Attorneys Karen Vincent and Michael Gervolino cover the fundamentals or challenging the the basic presumptions relied upon by the petitioner in establishing their case. They discuss some little used (but available) defenses, such as the intoxication defense. At the end of the presentation attendees will have a basic understanding of various common defenses under the New Jersey Workers’ Compensation Act and case law.
We can stop paying temporary disability benefits in New York when:
The claimant has reached “maximum medical improvement” and is discharged from further care.
The claimant has voluntarily withdrawn from the labor market.
The claimant has refused a light duty offer that complies with the treating doctor’s work restrictions.
Why seek a return to work in a light duty capacity?
Employees who do not return to work (transitional or otherwise) within 6 months of the date of loss have a less than 50% chance of returning to gainful employment. Injured workers who remain out of work for more than one year but less than two years have a 25% chance of returning to employment. Workers who have lost two or more years to injury have less than a 1% chance of returning to any type of employment. This drives up claims costs and is bad for the injured worker.
The Workers’ Compensation Board envisions a process in which an employer “creates” a light duty job tailored to each injured worker. In reality, most employers have a limited amount of potential light duty employment. In those cases, the goal of the claims professional is to get a clear statement of the claimant’s work ability from the treating physician and then to issue an appropriate offer letter to the claimant. Continue reading How to: Reducing Exposure by Offering Accommodated Positions in New York→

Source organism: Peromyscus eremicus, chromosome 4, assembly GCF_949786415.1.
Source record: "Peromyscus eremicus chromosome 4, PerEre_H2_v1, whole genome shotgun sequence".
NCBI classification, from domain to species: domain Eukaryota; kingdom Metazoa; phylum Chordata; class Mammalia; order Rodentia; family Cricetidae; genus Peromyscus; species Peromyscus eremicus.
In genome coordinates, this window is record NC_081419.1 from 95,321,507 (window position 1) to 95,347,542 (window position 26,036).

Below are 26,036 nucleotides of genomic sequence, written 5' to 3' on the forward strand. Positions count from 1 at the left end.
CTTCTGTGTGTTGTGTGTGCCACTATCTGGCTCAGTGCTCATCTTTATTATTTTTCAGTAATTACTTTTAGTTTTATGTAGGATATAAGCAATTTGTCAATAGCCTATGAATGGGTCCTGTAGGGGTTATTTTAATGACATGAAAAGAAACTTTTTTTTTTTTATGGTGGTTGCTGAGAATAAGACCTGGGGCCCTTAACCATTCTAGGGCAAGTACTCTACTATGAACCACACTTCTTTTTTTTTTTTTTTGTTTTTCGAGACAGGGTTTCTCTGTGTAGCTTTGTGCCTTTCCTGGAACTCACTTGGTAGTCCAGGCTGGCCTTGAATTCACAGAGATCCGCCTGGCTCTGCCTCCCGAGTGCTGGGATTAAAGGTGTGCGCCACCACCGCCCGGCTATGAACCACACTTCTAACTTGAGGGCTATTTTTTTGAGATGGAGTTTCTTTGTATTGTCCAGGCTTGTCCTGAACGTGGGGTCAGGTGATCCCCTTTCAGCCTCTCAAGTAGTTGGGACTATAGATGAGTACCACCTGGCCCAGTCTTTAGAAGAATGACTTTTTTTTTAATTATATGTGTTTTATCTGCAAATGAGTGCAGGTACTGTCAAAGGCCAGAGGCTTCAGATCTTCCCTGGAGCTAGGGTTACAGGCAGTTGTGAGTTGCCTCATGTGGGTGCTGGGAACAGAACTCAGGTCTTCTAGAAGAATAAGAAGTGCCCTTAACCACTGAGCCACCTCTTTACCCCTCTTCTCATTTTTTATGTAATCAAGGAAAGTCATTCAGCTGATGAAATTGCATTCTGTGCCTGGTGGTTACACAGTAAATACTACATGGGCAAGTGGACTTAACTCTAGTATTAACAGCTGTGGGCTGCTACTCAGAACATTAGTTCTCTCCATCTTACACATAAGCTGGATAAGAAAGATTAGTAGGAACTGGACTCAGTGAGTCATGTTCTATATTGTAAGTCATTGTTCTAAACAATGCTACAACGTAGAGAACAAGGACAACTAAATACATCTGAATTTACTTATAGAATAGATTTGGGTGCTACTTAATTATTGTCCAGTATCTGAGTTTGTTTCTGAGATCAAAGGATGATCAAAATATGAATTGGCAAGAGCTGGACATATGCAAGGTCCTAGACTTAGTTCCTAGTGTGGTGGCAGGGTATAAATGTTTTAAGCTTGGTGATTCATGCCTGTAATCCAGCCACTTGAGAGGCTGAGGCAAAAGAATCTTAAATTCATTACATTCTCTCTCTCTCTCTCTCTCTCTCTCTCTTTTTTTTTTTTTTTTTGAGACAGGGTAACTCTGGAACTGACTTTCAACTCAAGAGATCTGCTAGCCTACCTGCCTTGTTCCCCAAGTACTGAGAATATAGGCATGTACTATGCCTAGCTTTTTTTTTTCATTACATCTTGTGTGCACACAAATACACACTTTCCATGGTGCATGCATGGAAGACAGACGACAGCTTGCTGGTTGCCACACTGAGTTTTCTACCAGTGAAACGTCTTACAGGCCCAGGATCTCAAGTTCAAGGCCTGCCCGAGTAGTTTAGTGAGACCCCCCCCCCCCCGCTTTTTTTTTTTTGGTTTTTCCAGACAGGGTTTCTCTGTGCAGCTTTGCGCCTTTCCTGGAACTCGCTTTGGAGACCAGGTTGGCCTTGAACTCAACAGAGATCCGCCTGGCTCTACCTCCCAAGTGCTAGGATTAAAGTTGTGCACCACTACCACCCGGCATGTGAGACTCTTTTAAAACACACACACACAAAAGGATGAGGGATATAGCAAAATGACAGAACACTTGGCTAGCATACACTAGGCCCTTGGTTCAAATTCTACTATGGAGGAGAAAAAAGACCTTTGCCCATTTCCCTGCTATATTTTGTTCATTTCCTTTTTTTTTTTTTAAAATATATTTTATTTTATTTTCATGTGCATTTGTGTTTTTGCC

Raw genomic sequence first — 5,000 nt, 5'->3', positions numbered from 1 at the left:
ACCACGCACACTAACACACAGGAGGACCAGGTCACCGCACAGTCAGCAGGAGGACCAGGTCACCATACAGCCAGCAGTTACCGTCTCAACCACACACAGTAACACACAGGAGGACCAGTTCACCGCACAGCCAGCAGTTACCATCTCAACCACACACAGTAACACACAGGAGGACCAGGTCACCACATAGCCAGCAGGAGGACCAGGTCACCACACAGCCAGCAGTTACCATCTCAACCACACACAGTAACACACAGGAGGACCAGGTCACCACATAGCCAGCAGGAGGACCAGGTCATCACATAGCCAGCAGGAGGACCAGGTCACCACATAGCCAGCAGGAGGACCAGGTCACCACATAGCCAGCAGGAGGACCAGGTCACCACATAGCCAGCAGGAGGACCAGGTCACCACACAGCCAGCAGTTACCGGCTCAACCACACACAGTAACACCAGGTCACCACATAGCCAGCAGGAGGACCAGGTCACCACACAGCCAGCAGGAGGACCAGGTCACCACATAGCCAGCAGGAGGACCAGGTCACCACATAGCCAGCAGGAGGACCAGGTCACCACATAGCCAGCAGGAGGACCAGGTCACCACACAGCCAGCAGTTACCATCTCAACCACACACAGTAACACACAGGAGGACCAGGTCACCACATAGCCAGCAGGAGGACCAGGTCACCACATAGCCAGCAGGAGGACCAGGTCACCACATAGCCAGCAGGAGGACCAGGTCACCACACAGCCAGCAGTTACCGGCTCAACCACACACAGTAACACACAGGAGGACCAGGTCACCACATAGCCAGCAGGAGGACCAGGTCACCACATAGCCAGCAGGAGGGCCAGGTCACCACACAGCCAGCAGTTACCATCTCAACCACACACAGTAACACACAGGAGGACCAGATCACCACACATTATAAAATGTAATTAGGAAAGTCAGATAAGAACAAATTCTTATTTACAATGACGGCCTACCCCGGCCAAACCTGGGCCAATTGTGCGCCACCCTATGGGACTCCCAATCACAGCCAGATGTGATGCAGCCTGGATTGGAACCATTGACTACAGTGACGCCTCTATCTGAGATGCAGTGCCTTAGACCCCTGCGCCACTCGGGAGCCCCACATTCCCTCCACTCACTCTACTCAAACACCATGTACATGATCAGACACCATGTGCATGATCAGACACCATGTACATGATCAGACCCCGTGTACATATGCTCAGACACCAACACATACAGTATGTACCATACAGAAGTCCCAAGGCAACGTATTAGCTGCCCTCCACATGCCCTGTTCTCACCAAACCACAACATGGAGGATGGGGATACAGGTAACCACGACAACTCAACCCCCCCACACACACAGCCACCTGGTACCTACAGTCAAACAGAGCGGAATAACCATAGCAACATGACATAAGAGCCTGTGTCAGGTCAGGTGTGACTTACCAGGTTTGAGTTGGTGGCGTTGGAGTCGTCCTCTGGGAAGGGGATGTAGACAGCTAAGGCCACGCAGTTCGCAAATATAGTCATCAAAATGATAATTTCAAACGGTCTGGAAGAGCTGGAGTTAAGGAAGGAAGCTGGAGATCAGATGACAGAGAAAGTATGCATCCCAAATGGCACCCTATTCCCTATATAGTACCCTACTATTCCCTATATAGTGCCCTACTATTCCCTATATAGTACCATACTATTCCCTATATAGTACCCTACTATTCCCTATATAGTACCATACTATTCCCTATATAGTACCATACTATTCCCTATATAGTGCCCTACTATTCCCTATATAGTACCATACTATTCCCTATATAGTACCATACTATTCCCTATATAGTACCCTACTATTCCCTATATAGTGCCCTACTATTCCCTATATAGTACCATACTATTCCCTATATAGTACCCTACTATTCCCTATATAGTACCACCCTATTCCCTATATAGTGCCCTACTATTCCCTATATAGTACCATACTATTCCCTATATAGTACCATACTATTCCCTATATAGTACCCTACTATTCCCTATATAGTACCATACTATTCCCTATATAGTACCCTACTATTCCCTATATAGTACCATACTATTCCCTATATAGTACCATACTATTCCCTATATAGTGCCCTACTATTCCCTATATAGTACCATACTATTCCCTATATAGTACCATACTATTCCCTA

Attorneys Tim Kane and Greg Lois cover the fundamentals on challenging the the basic presumptions relied upon by the claimant in establishing their case, disputing new “consequential” body parts, and raising all applicable defense. We discuss some little used (but available) defenses, such as the intoxication defense. At the end of the presentation attendees will have a basic understanding of various common defenses under the New York Workers’ Compensation Law.
Is a minor covered by New York’s Workers’ Compensation law? How about undocumented workers? What are the rules for coverage for independent contractors? Attorney Greg Lois presents a webinar on the defense of “Lack of Employment” in New York.
Employees are not deemed to be in the course of their employment when they are traveling to- and from-work. This rule of thumb is referred to as the “going-and-coming rule” or the “portal-to-portal” rule. Basically, there is no door-to-door coverage: the risk of travel to and from work is not distinctly related to any specific employment, and so is generally considered not arising out of and in the course of any particular employment.
Exceptions to the Going-and-Coming Rule
Of course, there are exceptions. For example:
Outside workers – like traveling salesmen – who do not work at a fixed location and are required to travel between work locations. (See Bennett v. Marine Works, 273 N.Y. 429 ).
Paid travel expenses – where an employee is paid to use their own car for work-related travel, an injury occurring during that travel may be found to be compensable.
Some home office situations – the WCB recognizes that it is not unusual for management and professional workers to have home office with links to the employer’s office, making injuries in those locations compensable.
Entering or leaving the employer’s premises – in particular, injuries sustained while the employee is entering the worksite have been held compensable where the entrance to the worksite posed a special hazard. (See Bigley v. J & R Music Elec., 702 N.Y.S.2d 474 [3d Dep’t 2000].)